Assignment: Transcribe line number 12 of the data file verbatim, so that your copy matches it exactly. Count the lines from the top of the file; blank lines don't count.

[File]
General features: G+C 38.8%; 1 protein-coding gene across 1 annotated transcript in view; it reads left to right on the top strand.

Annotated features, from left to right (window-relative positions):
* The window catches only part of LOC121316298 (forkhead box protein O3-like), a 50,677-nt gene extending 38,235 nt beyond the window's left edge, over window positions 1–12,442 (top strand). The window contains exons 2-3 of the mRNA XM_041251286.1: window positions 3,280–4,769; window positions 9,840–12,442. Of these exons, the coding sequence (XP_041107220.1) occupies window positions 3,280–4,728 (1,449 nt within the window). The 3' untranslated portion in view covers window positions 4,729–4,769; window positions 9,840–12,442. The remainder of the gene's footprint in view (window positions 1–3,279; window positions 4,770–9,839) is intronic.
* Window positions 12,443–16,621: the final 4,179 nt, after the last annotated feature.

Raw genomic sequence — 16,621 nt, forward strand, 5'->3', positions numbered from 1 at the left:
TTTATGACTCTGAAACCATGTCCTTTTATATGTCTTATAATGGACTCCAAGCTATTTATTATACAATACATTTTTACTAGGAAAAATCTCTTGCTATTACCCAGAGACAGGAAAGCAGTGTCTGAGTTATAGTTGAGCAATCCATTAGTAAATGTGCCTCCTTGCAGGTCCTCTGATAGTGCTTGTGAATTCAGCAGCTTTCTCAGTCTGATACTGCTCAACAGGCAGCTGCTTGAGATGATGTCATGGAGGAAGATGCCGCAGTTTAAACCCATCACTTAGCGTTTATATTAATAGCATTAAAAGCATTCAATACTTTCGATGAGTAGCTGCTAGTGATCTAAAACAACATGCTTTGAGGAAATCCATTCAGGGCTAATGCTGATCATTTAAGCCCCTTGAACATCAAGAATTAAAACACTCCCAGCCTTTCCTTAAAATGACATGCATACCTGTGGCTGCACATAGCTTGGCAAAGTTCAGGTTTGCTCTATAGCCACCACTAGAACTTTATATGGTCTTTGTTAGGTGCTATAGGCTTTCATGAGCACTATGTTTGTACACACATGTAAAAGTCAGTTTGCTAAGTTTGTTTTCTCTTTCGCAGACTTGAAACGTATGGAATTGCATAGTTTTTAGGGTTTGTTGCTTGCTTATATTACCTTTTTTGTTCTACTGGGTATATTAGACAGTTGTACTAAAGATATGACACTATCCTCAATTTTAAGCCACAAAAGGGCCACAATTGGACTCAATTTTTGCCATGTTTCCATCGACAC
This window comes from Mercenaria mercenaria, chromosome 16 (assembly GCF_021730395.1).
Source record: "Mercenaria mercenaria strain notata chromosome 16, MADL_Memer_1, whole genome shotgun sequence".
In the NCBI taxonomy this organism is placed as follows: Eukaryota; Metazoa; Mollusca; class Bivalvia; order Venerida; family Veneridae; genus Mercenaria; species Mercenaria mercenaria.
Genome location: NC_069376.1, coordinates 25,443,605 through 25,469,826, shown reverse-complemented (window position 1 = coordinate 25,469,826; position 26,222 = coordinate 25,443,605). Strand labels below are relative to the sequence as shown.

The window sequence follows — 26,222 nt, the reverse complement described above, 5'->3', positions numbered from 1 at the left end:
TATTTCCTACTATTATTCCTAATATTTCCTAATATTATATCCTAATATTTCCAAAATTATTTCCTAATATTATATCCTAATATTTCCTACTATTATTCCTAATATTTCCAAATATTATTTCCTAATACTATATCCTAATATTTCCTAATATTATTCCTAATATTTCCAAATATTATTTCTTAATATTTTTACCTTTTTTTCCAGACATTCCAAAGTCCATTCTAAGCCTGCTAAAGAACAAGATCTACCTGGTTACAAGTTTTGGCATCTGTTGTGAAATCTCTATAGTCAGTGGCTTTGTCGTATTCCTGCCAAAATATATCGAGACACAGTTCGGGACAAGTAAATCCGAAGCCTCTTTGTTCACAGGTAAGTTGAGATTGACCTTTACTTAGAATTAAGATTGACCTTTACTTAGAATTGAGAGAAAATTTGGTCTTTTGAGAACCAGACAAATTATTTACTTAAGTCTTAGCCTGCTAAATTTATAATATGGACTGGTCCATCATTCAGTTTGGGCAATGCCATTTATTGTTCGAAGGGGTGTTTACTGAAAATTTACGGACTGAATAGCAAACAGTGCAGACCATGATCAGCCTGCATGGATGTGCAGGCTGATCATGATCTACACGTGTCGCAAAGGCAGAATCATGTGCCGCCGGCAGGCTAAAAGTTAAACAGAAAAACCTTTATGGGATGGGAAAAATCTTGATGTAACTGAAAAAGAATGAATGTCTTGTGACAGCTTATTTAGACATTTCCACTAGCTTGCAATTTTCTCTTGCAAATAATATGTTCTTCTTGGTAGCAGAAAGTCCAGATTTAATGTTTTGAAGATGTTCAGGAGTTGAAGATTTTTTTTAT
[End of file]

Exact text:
TATTTCCTACTATTATTCCTAATATTTCCTAATATTATATCCTAATATTTCCAAAATTATTTCCTAATATTATATCCTAATATTTCCTACTATTATTCCTAATATTTCCAAATATTATTTCCTAATACTATATCCTAATATTTCCTAATATTATTCCTAATATTTCCAAATATTATTTCTTAATATTTTTACCTTTTTTTCCAGACATTCCAAAGTCCATTCTAAGCCTGCTAAAGAACAAGATCTACCTGGTTACAAGTTTTGGCATCTGTTGTGAAATCTCTATAGTCAGTGGCTTTGTCGTATTCCTGCCAAAATATATCGAGACACAGTTCGGGACAAGTAAATCCGAAGCCTCTTTGTTCACAGGTAAGTTGAGATTGACCTTTACTTAGAATTAAGATTGACCTTTACTTAGAATTGAGAGAAAATTTGGTCTTTTGAGAACCAGACAAATTATTTACTTAAGTCTTAGCCTGCTAAATTTATAATATGGACTGGTCCATCATTCAGTTTGGGCAATGCCATTTATTGTTCGAAGGGGTGTTTACTGAAAATTTACGGACTGAATAGCAAACAGTGCAGACCATGATCAGCCTGCATGGATGTGCAGGCTGATCATGATCTACACGTGTCGCAAAGGCAGAATCATGTGCCGCCGGCAGGCTAAAAGTTAAACAGAAAAACCTTTATGGGATGGGAAAAATCTTGATGTAACTGAAAAAGAATGAATGTCTTGTGACAGCTTATTTAGACATTTCCACTAGCTTGCAATTTTCTCTTGCAAATAATATGTTCTTCTTGGTAGCAGAAAGTCCAGATTTAATGTTTTGAAGATGTTCAGGAGTTGAAGATTTTTTTTAT